Music On The Big Screen Series, February And March 2006 At The Guild Cinema

Cowboys, Indians And Dolls With Soul

Captain America
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Carrying the ethics of punk rock to the movies, Guild Cinema owners Keif Henley and Peter Conheim screen films they believe must be seen, knowing an audience will find them.

The latest in the Guild's ongoing Music on the Big Screen series kicks off Feb. 17-23, with a long-anticipated look at astoundingly unknown musician and widely influential Texas songwriter Townes van Zandt. Be Here To Love Me (2005) displays a disordered life and strangled career through close friends and family, but the naked truth comes from van Zandt's own stories. As raw as a stale tin of roll-your-own tobacco but never as bitter, Townes keeps a unique but bent perspective.

A host of respected country musicians have covered his exquisite songs–Steve Earle, Emmylou Harris, Gillian Welch, Lucinda Williams, Willie Nelson and Merle Haggard among them–but his own records sold few. Rare stage footage shows him musically baring a delicate soul to his audience while keeping them emotionally at bay with self-deprecating dark humor.

If you haven't heard the hard-traveling van Zandt, you'll be let in on one of's tragic patron saints. If you already know Townes, you'll be moved by the depth, beauty and hardship of his short life.

New York Doll (2005) features the overlooked member of the raucous band that spawned classic trashy glam rock. There are already endless accounts of the junkie deaths of Johnny Thunders and Billy Murcia, or the post-Dolls success of David Johansen, but none of bassist Arthur “Killer” Kane, who faded into the life of a shell-shocked Mormon librarian. Weeks before succumbing to leukemia, the personal triumph of his 2004 concert reunion with surviving band members isn't quite what you'd think. Fans of both the New York Dolls and of studies in quiet human drama will want to check this one out, Feb. 27 and 28 and March 1 and 2.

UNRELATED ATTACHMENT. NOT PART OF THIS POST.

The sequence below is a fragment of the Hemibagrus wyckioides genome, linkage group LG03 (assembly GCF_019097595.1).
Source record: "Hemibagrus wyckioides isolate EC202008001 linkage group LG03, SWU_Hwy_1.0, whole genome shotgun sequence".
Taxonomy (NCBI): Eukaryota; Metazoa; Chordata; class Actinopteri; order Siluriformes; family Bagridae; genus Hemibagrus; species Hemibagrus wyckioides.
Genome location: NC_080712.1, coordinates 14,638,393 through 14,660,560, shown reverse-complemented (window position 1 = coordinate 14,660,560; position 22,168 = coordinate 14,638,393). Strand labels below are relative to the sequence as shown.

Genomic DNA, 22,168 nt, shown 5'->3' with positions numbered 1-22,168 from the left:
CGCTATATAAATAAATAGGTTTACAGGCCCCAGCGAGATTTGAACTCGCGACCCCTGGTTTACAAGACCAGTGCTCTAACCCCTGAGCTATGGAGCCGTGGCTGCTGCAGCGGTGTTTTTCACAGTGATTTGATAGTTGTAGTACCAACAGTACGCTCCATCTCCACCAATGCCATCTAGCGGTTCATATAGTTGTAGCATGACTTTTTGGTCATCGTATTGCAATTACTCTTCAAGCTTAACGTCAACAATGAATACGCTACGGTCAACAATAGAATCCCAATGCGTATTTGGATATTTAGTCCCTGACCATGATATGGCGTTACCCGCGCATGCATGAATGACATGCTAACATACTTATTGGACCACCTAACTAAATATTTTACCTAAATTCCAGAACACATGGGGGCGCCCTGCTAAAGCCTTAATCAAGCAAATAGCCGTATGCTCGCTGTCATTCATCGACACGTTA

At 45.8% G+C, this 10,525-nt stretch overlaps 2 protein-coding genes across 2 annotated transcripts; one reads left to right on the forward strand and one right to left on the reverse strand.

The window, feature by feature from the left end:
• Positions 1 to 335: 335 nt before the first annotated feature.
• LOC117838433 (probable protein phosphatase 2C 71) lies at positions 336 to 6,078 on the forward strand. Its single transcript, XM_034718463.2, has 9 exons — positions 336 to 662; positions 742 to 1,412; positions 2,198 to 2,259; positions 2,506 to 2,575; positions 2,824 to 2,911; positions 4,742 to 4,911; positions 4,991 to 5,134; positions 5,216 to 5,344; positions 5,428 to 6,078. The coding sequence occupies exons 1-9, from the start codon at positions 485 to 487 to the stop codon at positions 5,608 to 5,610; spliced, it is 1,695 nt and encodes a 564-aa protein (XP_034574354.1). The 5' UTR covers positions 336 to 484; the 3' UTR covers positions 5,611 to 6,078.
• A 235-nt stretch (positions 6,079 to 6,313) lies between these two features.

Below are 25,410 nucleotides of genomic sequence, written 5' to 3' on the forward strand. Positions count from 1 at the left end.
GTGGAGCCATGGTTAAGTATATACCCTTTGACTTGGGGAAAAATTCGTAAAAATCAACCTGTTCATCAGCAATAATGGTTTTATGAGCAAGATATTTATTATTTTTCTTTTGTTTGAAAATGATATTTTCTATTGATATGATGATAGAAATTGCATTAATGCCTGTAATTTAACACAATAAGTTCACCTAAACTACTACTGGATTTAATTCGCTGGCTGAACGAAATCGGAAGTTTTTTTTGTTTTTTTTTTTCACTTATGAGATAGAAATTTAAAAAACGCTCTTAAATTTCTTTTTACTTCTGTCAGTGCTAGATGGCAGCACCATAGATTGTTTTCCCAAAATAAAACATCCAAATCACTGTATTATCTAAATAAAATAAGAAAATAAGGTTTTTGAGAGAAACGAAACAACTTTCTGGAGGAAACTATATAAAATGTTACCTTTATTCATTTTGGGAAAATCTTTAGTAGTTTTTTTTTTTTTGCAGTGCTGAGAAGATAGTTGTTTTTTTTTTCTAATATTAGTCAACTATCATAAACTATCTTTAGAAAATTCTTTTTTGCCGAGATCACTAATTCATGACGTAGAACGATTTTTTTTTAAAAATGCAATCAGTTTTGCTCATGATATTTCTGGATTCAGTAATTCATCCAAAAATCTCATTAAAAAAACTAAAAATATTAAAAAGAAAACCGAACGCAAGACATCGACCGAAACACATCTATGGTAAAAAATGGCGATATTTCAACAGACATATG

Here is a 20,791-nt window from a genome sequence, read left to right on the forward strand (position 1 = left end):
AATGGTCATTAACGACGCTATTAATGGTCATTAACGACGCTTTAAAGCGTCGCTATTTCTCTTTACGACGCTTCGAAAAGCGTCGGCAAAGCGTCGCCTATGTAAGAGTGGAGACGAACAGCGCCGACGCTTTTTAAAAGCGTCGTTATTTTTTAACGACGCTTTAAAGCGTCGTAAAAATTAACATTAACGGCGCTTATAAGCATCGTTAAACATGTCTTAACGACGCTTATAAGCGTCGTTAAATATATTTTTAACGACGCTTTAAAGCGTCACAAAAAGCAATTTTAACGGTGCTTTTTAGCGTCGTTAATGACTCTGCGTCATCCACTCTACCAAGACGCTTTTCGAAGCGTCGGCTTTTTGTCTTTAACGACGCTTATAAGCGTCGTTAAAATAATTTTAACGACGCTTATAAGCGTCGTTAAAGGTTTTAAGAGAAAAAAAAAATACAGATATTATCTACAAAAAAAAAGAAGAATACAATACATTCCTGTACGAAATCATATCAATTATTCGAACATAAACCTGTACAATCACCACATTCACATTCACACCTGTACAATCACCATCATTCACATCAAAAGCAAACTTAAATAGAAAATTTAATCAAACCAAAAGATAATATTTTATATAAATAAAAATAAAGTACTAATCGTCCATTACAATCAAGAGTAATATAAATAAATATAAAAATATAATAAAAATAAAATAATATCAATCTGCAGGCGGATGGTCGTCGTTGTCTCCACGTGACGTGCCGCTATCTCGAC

While not formally a part of the Guild's music series, Wattstax (1973; reissued 2003) is too black and beautiful to ignore here. This legendary Stax Records free show commemorates the 1965 Watts riot–or Watts uprising, depending on what side of the ghetto you're on. The baddest concert film ever shot includes the granddaddy of them all, Rufus Thomas, setting 100,000 people to grooving, the funky, funky Bar-Kays getting way down, the underrated Johnnie Taylor sweating out body and soul, the Dramatics, Staple Singers, Isaac Hayes …

The list goes on but notably includes a young unknown Richard Pryor and unnamed residents commenting on life, deep in one of the toughest neighborhoods of Los Angeles. If you see some fool dancing in the aisle during Taylor's “Jody's Got Your Girl and Gone,” that will be me. March 10 through 16.

Finally, Trudell (2005) offers a distinguished portrait of eloquent and inspirational Santee Sioux activist, poet and musician John Trudell. From incidents at Alcatraz to Oglala, Trudell has been interpreting Native life, the American Indian Movement and the corporate erosion of this country in pungent word and song for nearly 40 years. Yet we endure and, despite deep personal loss and persistent federal harassment, so does he. Trudell runs March 17-23.

What these fine works have in common is not only breathtaking soundtracks but celebration of the durable human spirit. Eat your popcorn before the movie begins because you'll have lots more to chew on during each show.

Just added! Coachella will also run as a part of the Guild Cinema's Music on the Big Screen Series on Feb. 24 and 25. For times and more information, log onto

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